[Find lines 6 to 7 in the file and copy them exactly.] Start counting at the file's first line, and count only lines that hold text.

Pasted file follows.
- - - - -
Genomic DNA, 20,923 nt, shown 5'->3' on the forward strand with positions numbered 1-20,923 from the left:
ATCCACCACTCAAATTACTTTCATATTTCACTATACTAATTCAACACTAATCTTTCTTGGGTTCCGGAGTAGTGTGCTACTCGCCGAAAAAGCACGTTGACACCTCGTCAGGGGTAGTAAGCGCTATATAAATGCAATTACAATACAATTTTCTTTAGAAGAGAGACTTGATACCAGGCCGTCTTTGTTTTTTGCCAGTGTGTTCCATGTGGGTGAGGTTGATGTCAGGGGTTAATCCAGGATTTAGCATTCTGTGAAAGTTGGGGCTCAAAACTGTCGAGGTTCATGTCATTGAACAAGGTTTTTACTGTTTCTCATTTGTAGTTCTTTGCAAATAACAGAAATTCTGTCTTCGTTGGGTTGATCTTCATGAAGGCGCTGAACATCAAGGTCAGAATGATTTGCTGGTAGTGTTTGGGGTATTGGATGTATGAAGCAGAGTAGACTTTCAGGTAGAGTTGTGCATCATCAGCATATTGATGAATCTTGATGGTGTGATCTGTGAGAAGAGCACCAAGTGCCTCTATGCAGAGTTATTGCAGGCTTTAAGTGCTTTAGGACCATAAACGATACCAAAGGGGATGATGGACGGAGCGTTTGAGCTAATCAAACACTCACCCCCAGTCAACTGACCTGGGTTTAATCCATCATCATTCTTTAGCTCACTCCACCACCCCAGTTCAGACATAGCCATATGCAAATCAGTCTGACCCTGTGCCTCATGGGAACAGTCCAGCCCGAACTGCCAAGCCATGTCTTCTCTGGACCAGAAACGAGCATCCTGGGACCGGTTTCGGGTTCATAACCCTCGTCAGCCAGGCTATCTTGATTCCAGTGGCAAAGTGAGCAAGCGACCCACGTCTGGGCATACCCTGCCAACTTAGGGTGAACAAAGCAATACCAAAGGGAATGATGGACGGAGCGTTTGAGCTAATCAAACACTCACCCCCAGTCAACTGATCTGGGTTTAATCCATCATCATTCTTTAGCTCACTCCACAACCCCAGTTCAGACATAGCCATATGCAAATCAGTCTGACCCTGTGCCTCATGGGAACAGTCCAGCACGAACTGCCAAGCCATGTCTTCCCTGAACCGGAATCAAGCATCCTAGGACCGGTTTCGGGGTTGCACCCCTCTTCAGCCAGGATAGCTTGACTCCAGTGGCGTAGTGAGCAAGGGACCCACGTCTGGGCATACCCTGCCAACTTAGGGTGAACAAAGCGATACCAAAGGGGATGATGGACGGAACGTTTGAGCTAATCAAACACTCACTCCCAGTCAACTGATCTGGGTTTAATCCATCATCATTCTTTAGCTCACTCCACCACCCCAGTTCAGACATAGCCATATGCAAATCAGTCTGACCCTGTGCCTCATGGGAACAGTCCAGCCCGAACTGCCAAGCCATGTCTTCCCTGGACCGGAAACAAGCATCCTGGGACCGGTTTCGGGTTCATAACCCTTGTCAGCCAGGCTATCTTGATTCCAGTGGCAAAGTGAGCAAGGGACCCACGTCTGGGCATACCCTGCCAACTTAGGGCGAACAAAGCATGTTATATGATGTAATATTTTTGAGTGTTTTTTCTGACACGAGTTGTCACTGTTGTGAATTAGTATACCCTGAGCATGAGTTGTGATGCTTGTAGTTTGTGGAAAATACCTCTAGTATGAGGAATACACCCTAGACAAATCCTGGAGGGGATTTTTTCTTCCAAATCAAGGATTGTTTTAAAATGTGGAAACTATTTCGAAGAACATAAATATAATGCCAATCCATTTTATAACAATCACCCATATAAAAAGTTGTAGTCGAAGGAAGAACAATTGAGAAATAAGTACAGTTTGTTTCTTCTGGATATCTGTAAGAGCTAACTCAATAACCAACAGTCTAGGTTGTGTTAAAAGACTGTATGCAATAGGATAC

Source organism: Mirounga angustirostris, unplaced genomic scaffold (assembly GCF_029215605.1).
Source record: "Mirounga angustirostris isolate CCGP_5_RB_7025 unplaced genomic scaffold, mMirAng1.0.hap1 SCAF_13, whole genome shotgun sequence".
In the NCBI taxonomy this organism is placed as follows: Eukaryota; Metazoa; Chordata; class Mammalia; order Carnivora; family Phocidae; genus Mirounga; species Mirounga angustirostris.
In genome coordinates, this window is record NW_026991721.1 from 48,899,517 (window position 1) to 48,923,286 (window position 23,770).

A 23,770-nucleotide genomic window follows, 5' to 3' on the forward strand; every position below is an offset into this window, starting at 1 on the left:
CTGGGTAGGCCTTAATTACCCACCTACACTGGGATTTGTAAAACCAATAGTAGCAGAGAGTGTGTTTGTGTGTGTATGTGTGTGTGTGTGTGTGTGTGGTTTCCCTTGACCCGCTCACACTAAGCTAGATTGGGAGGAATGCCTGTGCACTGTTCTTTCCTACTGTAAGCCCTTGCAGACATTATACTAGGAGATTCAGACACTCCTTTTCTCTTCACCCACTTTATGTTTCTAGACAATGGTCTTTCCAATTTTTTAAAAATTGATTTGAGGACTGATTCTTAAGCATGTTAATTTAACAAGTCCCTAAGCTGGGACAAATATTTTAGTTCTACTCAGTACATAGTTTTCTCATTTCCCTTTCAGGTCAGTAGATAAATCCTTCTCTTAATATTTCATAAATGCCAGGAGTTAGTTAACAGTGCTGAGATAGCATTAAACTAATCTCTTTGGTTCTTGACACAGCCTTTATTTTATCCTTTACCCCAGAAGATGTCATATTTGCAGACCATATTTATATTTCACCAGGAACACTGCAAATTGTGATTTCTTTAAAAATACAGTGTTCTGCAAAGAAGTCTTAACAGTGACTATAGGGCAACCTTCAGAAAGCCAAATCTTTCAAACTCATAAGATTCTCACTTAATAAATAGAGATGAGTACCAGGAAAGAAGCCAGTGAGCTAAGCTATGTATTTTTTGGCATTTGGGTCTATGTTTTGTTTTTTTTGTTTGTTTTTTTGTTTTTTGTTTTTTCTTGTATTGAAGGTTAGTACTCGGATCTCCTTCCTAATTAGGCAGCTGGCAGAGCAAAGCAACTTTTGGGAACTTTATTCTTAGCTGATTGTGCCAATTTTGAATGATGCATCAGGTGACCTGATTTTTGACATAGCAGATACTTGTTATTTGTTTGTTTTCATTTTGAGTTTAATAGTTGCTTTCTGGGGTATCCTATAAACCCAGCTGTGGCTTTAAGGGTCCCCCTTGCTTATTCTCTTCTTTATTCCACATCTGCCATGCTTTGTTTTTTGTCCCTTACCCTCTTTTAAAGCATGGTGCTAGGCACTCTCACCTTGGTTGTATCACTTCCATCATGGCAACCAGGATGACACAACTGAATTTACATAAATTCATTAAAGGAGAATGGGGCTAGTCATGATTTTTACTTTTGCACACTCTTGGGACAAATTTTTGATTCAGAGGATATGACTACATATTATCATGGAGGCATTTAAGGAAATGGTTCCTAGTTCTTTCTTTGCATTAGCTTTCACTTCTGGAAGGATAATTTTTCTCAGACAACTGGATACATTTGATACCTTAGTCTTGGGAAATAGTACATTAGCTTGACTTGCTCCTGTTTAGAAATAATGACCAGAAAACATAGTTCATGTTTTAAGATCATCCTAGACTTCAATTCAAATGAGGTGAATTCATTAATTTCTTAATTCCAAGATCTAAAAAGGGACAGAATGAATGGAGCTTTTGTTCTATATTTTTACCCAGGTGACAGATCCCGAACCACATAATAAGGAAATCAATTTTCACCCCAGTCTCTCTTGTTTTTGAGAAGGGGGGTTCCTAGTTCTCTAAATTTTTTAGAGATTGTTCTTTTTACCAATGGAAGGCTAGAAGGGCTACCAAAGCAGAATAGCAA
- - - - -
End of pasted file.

In genome coordinates, this window is record NW_026991721.1 from 48,899,517 (window position 1) to 48,923,286 (window position 23,770).

A 23,770-nucleotide genomic window follows, 5' to 3' on the forward strand; every position below is an offset into this window, starting at 1 on the left: